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"Detour-Spotting" continues to be the basis for this series of thinkposts Re: why we can't seem to make any progress on the issue of race in America. Jona Olsson's essay is lengthy, wide-ranging and deserves to be examined closely, so I'm going point by point through it to expand on the thoughts she is offering and to clarify the view just a bit.

Today's offering:

6) Lighten Up (lighten? whiten?)

“Black people are just are too sensitive and thin-skinned.” or “Indians should get a sense of humor. We’re just kidding around.” or “I didn’t mean anything racist, it’s just a joke.”

Reality Check and Consequence

Here are racism and agent deletion in partnership again. The problem and perpetrators are exonerated, because the rationale declares that humor isn’t hurtful. This form of denial serves most to trivialize the pain and reality of daily racism.

This is kind of in my wheelhouse as it relates to a topic I know pretty well: comedy.

As an attendee of Ringling Bros. and Barnum & Bailey Clown College, I learned a few important maxims regarding humor, but one of the most important ones was:

If you had to say it was a joke, it wasn't funny.

And that applies everywhere, no matter the situation, or the people involved. A joke is supposed to make people laugh. If you need to say that your comment was a joke, it definitely didn't work.

Comedy and racism have a long history in this country, with most of it not very funny. There has been a litany of racist jokes, images, stereotypes, artistic renderings, songs, staged performances, cartoons, comics, films, radio and television programs, and, of course, the general public all making fun of minorities.

It would be one thing if that were it and it was just the fact that these things existed. But it really goes beyond that. Because people behave based on atmospheres. If it's perfectly fine to make fun of the shape of someone's eyes, the color of their skin, and other elements of who they are, then people will continually do that. And if that happens, there is no sensitivity. There is no empathy. There is no understanding. That's really the reason "Political Correctness" came along: to stem the tide of such commentary.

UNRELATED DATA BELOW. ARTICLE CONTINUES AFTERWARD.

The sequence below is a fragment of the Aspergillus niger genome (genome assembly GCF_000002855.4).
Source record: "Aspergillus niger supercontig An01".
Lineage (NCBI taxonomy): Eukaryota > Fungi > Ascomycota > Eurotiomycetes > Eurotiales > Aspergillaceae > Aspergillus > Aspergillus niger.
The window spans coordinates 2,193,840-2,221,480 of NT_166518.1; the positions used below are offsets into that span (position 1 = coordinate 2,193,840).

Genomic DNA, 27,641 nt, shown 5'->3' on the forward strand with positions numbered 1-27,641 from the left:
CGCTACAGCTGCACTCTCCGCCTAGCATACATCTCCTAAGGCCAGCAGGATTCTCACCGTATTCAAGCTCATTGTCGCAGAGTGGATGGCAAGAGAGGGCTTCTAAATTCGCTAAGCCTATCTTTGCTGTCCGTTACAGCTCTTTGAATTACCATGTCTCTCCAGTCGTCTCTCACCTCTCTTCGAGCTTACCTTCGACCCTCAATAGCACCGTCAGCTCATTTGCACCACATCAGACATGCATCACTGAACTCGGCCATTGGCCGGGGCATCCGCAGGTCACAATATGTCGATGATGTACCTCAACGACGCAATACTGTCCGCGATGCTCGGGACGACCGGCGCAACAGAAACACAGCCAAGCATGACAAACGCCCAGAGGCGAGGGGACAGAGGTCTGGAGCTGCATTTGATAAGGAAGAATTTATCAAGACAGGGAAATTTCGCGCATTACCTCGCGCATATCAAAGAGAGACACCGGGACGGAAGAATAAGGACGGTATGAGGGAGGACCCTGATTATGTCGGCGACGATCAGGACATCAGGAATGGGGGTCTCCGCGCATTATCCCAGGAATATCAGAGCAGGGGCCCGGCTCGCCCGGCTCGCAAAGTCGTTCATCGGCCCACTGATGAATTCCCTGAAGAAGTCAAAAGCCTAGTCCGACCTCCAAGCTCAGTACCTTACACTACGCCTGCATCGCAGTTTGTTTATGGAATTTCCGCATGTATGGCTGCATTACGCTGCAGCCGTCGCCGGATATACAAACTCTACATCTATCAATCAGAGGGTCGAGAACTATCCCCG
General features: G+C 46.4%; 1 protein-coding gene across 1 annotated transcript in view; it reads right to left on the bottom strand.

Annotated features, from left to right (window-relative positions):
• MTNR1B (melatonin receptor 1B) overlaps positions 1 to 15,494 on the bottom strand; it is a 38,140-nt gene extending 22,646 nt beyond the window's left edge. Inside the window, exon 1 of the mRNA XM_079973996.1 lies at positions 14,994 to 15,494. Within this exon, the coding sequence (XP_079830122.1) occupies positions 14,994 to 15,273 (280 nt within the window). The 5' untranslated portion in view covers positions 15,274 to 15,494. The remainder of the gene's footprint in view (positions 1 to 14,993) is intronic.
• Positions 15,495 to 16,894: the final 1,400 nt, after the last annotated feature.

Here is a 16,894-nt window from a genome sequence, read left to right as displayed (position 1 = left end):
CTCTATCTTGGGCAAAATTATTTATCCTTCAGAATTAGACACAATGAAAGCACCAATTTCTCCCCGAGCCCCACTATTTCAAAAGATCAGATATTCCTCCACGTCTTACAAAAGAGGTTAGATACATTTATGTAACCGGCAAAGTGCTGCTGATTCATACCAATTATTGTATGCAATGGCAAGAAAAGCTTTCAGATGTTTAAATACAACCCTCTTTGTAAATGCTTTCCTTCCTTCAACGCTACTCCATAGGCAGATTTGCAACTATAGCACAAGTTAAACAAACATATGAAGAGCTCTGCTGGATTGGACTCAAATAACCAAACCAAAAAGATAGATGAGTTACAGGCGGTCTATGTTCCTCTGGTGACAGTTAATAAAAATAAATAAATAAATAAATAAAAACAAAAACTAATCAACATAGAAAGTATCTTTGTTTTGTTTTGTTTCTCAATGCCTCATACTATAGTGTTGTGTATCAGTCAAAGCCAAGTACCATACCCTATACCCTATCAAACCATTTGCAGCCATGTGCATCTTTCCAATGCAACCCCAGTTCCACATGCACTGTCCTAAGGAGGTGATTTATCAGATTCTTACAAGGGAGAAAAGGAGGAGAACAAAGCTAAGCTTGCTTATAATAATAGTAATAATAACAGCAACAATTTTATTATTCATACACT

It's interesting that many people, most especially some high profile politicians, are now making comments about tossing away "political correctness." Really, isn't being "politically correct" is just another way of saying you're being polite? Really, jokes made at the expense of those less fortunate are never a positive. The phrase "don't kick someone when they're down" was created for such a situation. And that's why it's so puzzling to see a kind of resurgence in this sort of material.

Again, not to assume any of this is straightforward narrative, but when you don't understand the racist atmosphere we collectively live in, it's difficult to understand the actions of black people and why they are offended that there are no dolls that match varying skin tones for their kids to play with or why there was such an outcry over the forty Academy Awards acting nominations over the past two years being all white. This is more than just a joke.

But, of course, all of this is why we need to have an open discussion about racism in America and why we can no longer continue to ignore these issues. It's time to start talking about how these issues affects and impacts all of us, not just minority people, because that contributes to both how we see each other and how we see ourselves.

Previous thinkposts in this series:

1. Day One - I'm Colorblind
2. Day Two - Bootstrap Theory
3. Day Three - Reverse Racism
4. Day Four - Blame The Victim
5. Day Five - The White Knight

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